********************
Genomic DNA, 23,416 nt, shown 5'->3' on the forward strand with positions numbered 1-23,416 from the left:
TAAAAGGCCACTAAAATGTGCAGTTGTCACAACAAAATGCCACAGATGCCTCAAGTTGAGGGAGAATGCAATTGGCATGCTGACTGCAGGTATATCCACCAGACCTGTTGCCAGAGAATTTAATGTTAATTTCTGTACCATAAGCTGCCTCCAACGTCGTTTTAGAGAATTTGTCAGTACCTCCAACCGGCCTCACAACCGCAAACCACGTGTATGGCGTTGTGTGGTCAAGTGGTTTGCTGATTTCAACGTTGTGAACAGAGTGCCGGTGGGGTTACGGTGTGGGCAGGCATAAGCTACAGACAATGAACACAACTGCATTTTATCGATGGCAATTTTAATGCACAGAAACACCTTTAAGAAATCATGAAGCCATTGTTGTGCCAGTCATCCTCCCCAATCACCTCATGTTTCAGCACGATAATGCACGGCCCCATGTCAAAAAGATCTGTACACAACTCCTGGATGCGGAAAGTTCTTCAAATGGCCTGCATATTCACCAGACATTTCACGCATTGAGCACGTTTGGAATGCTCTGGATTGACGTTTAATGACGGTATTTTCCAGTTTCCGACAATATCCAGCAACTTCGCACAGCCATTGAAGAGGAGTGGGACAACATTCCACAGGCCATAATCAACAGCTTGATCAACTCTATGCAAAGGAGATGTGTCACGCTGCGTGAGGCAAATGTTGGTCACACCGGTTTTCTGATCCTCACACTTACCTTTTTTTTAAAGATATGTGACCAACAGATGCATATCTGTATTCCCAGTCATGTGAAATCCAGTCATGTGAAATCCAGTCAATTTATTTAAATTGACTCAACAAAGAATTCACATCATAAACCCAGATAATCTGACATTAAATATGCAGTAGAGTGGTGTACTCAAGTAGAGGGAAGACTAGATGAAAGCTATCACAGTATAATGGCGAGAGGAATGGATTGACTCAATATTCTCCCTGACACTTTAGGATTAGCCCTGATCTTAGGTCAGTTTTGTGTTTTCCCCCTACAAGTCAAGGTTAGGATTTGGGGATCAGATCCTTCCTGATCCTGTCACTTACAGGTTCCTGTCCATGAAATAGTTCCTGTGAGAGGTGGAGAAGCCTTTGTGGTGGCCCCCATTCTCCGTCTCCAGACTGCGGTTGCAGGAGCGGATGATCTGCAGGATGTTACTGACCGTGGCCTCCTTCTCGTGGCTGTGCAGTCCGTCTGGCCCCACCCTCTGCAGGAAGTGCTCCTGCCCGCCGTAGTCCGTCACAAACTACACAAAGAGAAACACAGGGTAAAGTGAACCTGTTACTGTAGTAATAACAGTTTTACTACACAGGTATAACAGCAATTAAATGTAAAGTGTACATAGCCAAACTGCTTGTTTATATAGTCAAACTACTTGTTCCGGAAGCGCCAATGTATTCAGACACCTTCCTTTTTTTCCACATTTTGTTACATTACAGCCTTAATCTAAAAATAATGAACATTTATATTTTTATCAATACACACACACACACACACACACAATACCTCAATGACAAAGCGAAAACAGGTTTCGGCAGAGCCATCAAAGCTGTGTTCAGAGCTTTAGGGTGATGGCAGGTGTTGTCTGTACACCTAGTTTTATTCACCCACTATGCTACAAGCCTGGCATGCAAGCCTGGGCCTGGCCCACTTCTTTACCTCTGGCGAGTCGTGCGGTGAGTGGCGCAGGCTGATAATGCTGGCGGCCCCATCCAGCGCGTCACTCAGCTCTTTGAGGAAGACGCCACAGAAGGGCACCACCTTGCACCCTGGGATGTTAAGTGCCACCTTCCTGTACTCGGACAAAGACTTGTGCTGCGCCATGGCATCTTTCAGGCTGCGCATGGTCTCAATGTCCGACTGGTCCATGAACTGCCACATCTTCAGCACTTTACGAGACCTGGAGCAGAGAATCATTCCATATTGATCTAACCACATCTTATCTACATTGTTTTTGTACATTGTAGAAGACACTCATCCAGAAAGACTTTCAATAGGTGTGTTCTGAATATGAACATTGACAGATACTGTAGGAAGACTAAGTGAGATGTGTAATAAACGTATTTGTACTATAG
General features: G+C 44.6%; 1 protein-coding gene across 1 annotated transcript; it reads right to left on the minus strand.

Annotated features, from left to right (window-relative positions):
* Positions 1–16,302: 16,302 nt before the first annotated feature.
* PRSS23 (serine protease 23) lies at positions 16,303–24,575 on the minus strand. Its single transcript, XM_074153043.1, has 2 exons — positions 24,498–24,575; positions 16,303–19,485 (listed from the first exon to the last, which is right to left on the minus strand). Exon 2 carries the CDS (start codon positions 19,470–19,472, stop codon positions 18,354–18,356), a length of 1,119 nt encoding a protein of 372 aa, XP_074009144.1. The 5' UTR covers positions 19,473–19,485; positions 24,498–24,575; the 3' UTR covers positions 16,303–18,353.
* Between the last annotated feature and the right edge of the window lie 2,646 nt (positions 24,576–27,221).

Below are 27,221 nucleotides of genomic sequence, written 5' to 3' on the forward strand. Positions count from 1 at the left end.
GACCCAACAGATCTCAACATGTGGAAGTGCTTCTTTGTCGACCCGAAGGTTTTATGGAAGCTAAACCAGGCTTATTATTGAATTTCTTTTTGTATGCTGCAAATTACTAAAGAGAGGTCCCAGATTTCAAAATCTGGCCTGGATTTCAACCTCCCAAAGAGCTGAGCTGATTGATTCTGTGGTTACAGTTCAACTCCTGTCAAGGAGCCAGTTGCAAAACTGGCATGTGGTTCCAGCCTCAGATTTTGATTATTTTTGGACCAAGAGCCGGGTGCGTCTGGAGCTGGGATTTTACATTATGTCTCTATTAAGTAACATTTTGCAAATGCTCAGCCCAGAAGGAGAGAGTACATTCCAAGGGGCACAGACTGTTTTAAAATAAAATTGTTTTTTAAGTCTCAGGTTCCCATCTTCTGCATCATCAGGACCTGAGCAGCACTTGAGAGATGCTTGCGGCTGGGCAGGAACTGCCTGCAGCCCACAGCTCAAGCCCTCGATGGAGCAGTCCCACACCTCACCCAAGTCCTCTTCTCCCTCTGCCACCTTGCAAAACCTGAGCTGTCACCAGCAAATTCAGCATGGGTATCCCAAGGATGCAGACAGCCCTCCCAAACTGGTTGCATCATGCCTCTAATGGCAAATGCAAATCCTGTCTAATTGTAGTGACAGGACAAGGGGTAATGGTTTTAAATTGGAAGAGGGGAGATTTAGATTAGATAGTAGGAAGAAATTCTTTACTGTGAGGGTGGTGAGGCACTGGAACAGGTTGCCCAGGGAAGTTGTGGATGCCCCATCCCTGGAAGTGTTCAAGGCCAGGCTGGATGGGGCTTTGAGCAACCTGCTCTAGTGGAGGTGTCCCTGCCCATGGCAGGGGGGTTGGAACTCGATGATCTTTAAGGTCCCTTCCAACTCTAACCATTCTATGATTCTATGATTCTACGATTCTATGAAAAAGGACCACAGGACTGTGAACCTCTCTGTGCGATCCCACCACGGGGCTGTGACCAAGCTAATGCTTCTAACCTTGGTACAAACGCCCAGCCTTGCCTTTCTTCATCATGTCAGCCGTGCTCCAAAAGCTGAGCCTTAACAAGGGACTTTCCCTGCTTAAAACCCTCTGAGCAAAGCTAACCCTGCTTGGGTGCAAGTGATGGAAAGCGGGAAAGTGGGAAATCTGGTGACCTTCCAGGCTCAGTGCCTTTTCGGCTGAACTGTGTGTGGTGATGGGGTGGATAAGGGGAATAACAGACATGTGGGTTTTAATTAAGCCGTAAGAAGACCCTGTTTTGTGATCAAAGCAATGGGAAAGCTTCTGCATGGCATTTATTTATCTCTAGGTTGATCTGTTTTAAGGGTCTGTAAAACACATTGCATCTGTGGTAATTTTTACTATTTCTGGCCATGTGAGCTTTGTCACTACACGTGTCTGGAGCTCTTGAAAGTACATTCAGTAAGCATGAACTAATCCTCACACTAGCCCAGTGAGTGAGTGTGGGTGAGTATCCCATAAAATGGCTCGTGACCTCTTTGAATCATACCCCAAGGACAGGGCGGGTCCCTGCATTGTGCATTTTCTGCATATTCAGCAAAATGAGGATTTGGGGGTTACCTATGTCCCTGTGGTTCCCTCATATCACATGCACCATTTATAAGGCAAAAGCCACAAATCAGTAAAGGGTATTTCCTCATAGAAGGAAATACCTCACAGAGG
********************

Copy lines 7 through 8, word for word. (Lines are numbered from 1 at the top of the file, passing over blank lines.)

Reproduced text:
* Between the last annotated feature and the right edge of the window lie 2,646 nt (positions 24,576–27,221).

Below are 27,221 nucleotides of genomic sequence, written 5' to 3' on the forward strand. Positions count from 1 at the left end.